Evidence update—association between CILP and degeneration of the intervertebral disc: a meta-analysis
Article Commentary

Evidence update—association between CILP and degeneration of the intervertebral disc: a meta-analysis

Ryan J. Campbell, Ralph J. Mobbs, Kevin Phan

The NeuroSpine Surgery Research Group (NSURG), Sydney, Australia

Correspondence to: Kevin Phan. The NeuroSpine Surgery Research Group (NSURG), Neuro Spine Clinic, Suite 7, Level 7 Barker Street, Randwick, New South Wales 2031, Australia. Email: kphan.vc@gmail.com.

Submitted Jul 10, 2016. Accepted for publication Jul 15, 2016.

doi: 10.21037/jss.2016.07.01


Intervertebral disc (IVD) degeneration is an underlying pathological process which leads to lower back pain (1). Whilst initial weakening of IVDs may be asymptomatic, subsequent disc herniation can cause spinal stenosis and segmental instability (2). Conservative or surgical management can alleviate clinical symptoms, but may be unable to prevent continued degeneration.

As degenerative disc disease has been shown to be heritable, studies have analysed associations between IVD degeneration and genetic changes (3-5). Recently, a single-nucleotide polymorphism of the cartilage intermediate layer protein (CILP) gene was identified as a possible etiological factor in IVD degeneration (5). However, there has since been conflicting evidence as to the role of CILP gene polymorphism rs2073711 in susceptibility to IVD degeneration (3,5,6). Here we summarise the main study from Wang and colleagues.


The authors (7) conducted a meta-analysis of case-control and human tissue based studies to determine whether there is an association between CILP polymorphisms and IVD degeneration. The analysis was also subdivided into Asian and European ethnicities to examine heterogeneity between populations.

Search and inclusion criteria

A systematic search of the relevant electronic databases was conducted from their inception to November 2015. Case-control and human tissue based studies investigating the association of CILP polymorphisms and IVD degeneration were included. Search terms including CILP, polymorphism and disc were used to identify these studies. Studies were excluded if they examined disc disease other than degeneration, contained genotype distributions of control samples not in Hardy-Weinberg equilibrium (HWE) or did not have adequate data to obtain odds ratios (ORs) and 95% confidence intervals (CI).

Statistical methods

Data on numbers of controls and cases as well as nations and ethnicities of study populations were recorded. ORs and 95% CIs were also extracted from the studies.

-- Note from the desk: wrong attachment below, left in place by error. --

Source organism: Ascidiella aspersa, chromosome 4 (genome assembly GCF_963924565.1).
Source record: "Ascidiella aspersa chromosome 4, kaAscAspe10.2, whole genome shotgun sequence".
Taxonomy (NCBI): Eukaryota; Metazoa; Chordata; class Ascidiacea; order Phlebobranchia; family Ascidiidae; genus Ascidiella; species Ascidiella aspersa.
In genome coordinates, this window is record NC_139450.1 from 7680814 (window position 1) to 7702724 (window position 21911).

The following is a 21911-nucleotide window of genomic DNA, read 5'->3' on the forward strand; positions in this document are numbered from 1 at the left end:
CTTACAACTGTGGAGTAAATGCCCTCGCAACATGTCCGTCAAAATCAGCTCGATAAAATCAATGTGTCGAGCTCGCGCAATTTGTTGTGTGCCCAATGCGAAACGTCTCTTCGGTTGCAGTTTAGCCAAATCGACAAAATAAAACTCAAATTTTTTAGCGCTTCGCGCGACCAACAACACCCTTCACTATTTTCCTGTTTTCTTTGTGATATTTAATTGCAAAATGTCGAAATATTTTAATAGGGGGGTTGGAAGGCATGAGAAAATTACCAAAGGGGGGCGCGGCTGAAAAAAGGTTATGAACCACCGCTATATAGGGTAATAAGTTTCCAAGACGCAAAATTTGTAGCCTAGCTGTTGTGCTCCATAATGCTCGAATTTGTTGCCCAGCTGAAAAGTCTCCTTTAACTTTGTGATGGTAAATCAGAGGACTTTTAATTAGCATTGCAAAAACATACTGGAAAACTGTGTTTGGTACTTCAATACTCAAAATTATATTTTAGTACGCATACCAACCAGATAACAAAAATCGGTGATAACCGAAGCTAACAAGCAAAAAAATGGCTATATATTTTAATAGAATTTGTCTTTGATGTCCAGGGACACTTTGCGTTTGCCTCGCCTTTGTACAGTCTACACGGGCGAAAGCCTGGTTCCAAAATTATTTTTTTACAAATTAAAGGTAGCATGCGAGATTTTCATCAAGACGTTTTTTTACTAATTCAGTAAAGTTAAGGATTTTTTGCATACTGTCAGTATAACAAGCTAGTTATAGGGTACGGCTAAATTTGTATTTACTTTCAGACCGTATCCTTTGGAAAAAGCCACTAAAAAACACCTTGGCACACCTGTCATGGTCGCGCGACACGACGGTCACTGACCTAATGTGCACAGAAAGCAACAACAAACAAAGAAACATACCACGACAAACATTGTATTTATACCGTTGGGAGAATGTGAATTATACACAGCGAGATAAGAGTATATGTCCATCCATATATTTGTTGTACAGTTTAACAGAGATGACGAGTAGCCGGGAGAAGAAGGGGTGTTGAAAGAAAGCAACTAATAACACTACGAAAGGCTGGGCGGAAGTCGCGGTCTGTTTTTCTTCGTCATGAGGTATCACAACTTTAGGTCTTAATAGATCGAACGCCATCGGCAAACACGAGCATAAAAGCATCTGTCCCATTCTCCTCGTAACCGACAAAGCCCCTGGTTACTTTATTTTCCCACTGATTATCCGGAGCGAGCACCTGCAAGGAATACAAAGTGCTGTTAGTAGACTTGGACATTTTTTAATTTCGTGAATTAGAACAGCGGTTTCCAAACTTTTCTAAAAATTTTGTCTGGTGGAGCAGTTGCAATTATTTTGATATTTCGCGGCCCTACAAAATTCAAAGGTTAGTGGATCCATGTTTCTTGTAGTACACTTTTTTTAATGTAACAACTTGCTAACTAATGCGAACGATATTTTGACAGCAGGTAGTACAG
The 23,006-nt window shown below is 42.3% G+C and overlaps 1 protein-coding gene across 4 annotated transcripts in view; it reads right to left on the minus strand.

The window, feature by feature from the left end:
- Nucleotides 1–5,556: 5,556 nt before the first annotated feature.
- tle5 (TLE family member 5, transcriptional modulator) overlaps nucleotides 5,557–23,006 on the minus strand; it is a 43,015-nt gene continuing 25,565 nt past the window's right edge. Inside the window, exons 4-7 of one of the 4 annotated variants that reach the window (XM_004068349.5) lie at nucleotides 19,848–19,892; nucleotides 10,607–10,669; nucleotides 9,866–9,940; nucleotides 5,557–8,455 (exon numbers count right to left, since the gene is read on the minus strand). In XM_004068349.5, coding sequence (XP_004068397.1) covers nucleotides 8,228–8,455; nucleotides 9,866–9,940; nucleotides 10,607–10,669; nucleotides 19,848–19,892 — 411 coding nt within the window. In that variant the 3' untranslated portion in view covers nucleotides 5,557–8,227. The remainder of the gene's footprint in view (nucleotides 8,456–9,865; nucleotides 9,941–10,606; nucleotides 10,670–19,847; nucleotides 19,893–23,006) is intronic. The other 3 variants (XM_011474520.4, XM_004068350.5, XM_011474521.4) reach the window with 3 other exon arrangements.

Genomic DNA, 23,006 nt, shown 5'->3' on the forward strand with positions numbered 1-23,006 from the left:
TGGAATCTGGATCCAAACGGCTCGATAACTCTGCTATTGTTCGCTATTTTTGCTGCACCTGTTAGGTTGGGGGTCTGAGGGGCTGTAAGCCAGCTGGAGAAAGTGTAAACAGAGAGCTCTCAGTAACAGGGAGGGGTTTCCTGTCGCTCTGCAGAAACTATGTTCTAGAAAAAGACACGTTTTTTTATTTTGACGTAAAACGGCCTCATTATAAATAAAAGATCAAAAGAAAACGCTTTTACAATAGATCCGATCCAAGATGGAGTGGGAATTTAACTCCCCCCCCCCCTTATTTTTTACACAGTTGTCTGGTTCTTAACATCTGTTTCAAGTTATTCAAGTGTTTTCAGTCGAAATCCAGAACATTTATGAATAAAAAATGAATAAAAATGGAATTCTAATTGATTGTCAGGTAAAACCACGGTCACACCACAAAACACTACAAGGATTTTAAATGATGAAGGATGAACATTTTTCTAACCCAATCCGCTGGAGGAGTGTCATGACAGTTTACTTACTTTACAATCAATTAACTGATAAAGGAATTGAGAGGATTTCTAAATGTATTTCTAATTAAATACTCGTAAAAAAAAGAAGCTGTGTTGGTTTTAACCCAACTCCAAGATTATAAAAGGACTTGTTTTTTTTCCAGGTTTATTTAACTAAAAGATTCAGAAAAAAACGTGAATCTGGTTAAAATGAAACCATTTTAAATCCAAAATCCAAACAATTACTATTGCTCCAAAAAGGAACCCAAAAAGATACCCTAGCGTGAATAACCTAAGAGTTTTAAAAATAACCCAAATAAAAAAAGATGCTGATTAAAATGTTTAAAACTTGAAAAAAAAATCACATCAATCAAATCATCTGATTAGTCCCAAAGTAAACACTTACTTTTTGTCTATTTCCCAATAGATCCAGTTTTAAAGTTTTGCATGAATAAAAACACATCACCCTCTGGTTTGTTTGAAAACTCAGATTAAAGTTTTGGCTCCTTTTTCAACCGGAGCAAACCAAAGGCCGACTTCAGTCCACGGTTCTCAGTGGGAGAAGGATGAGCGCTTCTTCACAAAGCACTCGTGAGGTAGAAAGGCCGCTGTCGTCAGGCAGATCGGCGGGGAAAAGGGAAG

Using STATA version 12.0, the strength of association between CILP polymorphism rs2073711 and IVD degeneration was evaluated by combining ORs and 95% CIs. Heterogeneity between studies was evaluated using Cochran Q and I2 test. Fixed effects models were used when Q test P value was greater than 0.1 and I2 was less than 50%, and random effects when above. A subgroup analysis of ethnicity was also performed. Begg’s funnel plot and Egger’s test were used to assess publication bias, while a sensitivity analysis was performed by withdrawing one study population each time to ensure no single study excessively contributed to the pooled ORs.


Five studies, comprising 1,551 IVD degeneration cases and 1,793 controls, were included. This consisted of four Asian populations (Japanese and Chinese subjects) and two European populations (Finnish subjects). All study samples conformed to the HWE.

There was no significant heterogeneity between the studies (P=0.165, I2=36.2%), thus the fixed effects model was used for evaluating any association. It was found that rs2073711 polymorphism was significantly associated with IVD risk (OR =1.36, 95% CI: 1.18–1.55, P<0.001). Subgroup analysis showed a similar OR for both Asian populations (1.35, 95% CI: 1.15–1.55) and European (1.41, 95% CI: 0.99–1.84). Overall heterogeneity was attributed to Asian samples (P=0.074, I2=56.8%) with no heterogeneity in European samples (P=0.361, I2=0%). Sensitivity analysis showed that no single study was over responsible for the pooled OR. Finally, no significant publication bias was observed (Begg’s test: P=0.133, Egger’s test: P=0.256).


Whilst there is a strong correlation between CILP polymorphisms and IVD degeneration, the current study was limited by population samples from 3 countries only. More variance in populations is required to demonstrate the effect of ethnicity as the study is underpowered in this regard (8). Furthermore, past studies have shown conflicting results with regards to gender (3,9). However, as most included studies did not include gender-specific association, a gender-specific analysis was not possible in the current study. Finally, the effect of age in the study samples could have a significant impact upon the results.


The current study has shown CILP gene polymorphism rs2073711 is associated with IVD degeneration. The correlation shown should allow for further research into the molecular mechanisms through which changes in the CILP gene cause IVD degeneration.




Conflicts of Interest: The authors have no conflicts of interest to declare.

Comment on: Wang W, Hao J, Zheng S, et al. Association Between CILP and Degeneration of Intervertebral Disc: A Meta-Analysis. Spine (Phila Pa 1976) 2016. [Epub ahead of print].


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Cite this article as: Campbell RJ, Mobbs RJ, Phan K. Evidence update—association between CILP and degeneration of the intervertebral disc: a meta-analysis. J Spine Surg 2016;2(3):242-243. doi: 10.21037/jss.2016.07.01